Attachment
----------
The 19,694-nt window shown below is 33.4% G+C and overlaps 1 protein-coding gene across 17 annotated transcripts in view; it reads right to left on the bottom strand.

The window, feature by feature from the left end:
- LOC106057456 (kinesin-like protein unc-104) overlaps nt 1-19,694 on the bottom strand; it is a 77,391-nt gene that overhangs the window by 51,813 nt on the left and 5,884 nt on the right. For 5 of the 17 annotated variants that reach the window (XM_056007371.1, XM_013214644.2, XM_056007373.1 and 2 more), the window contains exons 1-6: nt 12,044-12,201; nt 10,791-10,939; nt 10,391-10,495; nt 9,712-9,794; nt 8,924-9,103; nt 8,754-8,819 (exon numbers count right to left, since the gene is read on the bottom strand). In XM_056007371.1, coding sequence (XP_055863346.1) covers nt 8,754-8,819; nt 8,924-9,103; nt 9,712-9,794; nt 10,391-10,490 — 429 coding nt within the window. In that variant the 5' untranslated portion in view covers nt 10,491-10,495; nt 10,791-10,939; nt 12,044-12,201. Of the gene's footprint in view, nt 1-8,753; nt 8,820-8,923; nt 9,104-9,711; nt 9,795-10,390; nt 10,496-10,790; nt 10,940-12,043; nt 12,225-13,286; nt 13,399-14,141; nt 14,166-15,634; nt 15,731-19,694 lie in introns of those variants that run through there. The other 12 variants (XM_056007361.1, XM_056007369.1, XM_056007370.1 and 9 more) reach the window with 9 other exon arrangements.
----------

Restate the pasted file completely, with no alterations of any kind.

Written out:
The 19,694-nt window shown below is 33.4% G+C and overlaps 1 protein-coding gene across 17 annotated transcripts in view; it reads right to left on the bottom strand.

The window, feature by feature from the left end:
- LOC106057456 (kinesin-like protein unc-104) overlaps nt 1-19,694 on the bottom strand; it is a 77,391-nt gene that overhangs the window by 51,813 nt on the left and 5,884 nt on the right. For 5 of the 17 annotated variants that reach the window (XM_056007371.1, XM_013214644.2, XM_056007373.1 and 2 more), the window contains exons 1-6: nt 12,044-12,201; nt 10,791-10,939; nt 10,391-10,495; nt 9,712-9,794; nt 8,924-9,103; nt 8,754-8,819 (exon numbers count right to left, since the gene is read on the bottom strand). In XM_056007371.1, coding sequence (XP_055863346.1) covers nt 8,754-8,819; nt 8,924-9,103; nt 9,712-9,794; nt 10,391-10,490 — 429 coding nt within the window. In that variant the 5' untranslated portion in view covers nt 10,491-10,495; nt 10,791-10,939; nt 12,044-12,201. Of the gene's footprint in view, nt 1-8,753; nt 8,820-8,923; nt 9,104-9,711; nt 9,795-10,390; nt 10,496-10,790; nt 10,940-12,043; nt 12,225-13,286; nt 13,399-14,141; nt 14,166-15,634; nt 15,731-19,694 lie in introns of those variants that run through there. The other 12 variants (XM_056007361.1, XM_056007369.1, XM_056007370.1 and 9 more) reach the window with 9 other exon arrangements.